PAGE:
A. A miter saw wasn’t designed to cut metal and will quickly become damaged if you attempt to do so. Most miter saws come with a “metal cutting” blade that has an abrasive edge designed to cut metal. These blades can be used to cut non-ferrous metal (such as aluminum), but should never be used to cut ferrous metal (such as steel) since this can cause the blade to quickly become useless.

Q.

What is the proper procedure for changing a miter saw blade?

A. Always unplug your miter saw before installing or removing a blade. A miter saw could have a pivot lock that will need to be disengaged before changing the blade. Refer to your owner’s manual for specific instructions on how to do this. Once the pivot lock has been disengaged, the arbor nut can be removed from the blade. To prevent the saw from falling forward or backward, firmly grip (with one hand) the handle on either side while removing the nut. The blade can now be lifted off of the arbor and thrown away. To install the new blade, simply place it onto the arbor (which is the silver rod that extends into the saw’s body). Once in place, securely fasten the arbor nut with the wrench and then tighten it with your hands.

Q.

How do I adjust the blade of my miter saw?

A. Before you begin adjusting the blade, make sure to unplug your saw. The blade can be adjusted at the arbor nut or at the thumbwheels. To adjust the blade at the arbor nut, loosen the arbor nut with a wrench and turn the arbor until the blade is where you want it. Then, retighten the arbor nut and check to make sure that the blade is still square to the table by turning the saw on and placing a piece of paper against the spinning blade. If the paper catches on the blade and gets pulled into it, you will need to loosen the arbor nut and turn the arbor until the paper barely doesn’t get caught up in the blade. If adjusting at the arbor nut, you may also need to readjust the angle of the blade using the thumbwheels on either side of the saw.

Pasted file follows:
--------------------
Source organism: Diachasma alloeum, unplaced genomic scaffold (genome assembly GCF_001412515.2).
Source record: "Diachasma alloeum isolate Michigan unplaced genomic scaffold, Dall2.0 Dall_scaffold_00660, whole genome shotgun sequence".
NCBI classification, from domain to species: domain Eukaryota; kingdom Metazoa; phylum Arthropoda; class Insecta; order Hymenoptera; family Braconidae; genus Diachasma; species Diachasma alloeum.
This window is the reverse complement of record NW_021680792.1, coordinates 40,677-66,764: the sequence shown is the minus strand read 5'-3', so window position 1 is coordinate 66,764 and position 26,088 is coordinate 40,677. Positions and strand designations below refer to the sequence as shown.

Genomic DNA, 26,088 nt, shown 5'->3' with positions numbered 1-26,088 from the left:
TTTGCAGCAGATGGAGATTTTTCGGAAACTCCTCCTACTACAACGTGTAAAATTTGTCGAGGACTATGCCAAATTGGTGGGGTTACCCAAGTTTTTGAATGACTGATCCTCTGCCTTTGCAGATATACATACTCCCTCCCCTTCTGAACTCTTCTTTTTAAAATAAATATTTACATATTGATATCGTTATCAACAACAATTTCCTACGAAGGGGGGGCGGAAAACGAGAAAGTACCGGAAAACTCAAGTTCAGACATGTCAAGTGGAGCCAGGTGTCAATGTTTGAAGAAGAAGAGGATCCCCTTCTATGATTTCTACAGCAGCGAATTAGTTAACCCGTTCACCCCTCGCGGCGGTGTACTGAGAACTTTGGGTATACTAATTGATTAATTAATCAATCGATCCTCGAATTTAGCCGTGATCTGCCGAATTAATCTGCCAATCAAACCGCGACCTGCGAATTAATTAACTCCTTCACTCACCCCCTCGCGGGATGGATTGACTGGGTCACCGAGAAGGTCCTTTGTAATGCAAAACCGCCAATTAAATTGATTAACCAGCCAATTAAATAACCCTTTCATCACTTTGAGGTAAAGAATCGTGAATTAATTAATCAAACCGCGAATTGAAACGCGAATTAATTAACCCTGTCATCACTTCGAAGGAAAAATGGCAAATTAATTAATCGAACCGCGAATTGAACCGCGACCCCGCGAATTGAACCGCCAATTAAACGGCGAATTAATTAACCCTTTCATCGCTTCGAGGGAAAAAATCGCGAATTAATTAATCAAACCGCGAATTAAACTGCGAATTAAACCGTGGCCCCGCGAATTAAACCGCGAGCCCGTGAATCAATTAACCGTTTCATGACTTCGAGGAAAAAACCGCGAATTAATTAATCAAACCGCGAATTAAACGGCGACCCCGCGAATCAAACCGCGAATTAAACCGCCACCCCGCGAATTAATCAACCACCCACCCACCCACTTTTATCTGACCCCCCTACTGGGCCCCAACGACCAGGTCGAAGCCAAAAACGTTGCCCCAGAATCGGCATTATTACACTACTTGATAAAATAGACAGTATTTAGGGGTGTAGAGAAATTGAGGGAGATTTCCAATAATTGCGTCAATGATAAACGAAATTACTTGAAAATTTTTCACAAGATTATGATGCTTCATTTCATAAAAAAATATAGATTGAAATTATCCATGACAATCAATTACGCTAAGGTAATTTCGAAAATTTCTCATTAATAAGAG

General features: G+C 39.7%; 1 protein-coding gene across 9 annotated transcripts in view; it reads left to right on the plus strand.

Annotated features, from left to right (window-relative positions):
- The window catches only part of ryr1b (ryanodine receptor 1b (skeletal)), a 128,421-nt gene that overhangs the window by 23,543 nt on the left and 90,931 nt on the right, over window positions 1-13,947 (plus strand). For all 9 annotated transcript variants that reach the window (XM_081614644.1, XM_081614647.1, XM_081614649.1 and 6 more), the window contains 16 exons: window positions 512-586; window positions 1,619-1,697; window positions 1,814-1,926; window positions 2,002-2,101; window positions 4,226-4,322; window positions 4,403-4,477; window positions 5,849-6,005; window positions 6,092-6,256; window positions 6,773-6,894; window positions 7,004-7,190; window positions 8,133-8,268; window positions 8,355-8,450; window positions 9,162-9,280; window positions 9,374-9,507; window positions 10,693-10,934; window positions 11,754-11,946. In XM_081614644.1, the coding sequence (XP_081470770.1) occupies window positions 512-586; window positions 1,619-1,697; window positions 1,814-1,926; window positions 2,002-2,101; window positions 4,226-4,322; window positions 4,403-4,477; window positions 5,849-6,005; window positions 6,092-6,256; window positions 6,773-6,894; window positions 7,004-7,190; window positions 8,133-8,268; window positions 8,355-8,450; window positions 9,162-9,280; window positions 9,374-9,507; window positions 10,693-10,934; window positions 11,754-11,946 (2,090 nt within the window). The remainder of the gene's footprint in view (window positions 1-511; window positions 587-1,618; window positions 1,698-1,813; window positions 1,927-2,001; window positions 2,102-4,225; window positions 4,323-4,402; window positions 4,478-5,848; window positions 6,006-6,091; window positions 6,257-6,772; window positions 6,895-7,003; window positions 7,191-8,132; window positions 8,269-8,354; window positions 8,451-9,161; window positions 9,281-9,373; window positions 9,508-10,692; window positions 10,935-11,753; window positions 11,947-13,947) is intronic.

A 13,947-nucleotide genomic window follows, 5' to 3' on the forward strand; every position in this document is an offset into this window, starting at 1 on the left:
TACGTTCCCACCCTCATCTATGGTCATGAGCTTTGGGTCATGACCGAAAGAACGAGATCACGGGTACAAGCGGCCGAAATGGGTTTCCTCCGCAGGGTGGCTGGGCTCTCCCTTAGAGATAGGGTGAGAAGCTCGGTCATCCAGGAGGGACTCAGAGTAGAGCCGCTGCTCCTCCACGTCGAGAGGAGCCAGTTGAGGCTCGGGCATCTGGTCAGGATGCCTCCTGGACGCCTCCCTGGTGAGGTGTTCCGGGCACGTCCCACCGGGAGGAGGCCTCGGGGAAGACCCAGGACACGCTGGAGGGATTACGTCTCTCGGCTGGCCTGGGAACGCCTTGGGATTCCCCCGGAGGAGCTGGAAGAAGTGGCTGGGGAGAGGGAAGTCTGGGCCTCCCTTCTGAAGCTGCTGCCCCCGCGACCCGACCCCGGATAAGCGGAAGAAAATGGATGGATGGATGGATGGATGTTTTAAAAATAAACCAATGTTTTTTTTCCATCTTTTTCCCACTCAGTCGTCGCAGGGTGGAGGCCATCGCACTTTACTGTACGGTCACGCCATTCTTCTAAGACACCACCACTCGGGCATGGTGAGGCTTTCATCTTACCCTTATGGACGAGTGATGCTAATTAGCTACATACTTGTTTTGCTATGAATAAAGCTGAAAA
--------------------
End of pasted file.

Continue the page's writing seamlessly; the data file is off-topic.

Q.

What is “blade creep”?

A. Blade creep occurs when the blade shifts slightly off of the arbor while the saw is turned on. To prevent this, always make sure that the arbor nut is securely tightened before using your saw.

Q.

Why does my miter saw smell like burning rubber?

A. Burning rubber is a sign that your miter saw belt is about to fail and should be replaced immediately. To replace the belt on your miter saw, refer to your owner’s manual for specific instructions.

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Q.

Why does my miter saw vibrate excessively?

A. Excessive vibration while your miter saw is in use is usually the result of a loose arbor nut. Before using your saw again, always check that the arbor nut is tight.